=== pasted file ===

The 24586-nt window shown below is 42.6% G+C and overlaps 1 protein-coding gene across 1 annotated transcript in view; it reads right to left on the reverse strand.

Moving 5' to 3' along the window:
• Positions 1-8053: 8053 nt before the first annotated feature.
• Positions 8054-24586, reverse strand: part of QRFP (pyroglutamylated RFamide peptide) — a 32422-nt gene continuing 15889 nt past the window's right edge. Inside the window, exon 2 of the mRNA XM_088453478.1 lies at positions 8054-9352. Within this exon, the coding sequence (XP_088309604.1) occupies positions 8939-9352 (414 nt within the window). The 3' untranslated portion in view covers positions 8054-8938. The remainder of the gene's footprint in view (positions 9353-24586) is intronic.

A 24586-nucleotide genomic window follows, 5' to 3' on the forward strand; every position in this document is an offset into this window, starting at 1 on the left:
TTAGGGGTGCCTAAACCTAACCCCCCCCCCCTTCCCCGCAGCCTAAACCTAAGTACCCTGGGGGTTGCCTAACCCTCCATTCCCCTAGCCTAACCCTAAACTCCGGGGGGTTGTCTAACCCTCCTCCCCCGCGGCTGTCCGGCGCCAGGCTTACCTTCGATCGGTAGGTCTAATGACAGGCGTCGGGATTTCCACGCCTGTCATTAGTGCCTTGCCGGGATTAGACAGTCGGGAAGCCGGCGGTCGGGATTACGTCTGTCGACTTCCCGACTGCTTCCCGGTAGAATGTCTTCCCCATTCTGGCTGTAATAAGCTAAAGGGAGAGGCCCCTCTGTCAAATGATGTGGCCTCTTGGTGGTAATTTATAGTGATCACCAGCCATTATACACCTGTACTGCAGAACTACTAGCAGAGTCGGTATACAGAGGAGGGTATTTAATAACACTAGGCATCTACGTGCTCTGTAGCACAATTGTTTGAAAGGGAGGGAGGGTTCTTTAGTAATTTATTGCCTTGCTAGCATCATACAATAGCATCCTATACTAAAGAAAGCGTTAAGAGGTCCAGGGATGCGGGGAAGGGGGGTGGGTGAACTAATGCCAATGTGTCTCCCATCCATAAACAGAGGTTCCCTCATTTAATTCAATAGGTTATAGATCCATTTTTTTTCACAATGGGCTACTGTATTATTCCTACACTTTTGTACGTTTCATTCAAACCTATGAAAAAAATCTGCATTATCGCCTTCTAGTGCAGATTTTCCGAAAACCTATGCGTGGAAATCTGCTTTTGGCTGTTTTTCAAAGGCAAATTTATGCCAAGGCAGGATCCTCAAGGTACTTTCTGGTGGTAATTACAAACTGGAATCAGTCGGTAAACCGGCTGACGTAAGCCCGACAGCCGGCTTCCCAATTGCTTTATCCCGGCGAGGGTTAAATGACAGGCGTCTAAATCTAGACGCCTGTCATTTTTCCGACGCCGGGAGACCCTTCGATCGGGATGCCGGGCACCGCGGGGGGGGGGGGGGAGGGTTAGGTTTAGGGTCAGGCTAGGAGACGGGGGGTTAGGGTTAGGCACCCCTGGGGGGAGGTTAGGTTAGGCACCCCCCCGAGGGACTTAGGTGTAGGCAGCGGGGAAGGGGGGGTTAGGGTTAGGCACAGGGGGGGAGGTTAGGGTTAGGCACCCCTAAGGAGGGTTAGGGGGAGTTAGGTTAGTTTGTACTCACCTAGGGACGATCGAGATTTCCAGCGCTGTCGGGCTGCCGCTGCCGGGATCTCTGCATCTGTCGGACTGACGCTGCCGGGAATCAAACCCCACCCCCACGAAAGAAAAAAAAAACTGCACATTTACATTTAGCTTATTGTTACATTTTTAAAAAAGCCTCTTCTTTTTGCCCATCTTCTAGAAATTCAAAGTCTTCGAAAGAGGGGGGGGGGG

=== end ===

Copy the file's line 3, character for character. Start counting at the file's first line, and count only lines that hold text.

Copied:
• Positions 1-8053: 8053 nt before the first annotated feature.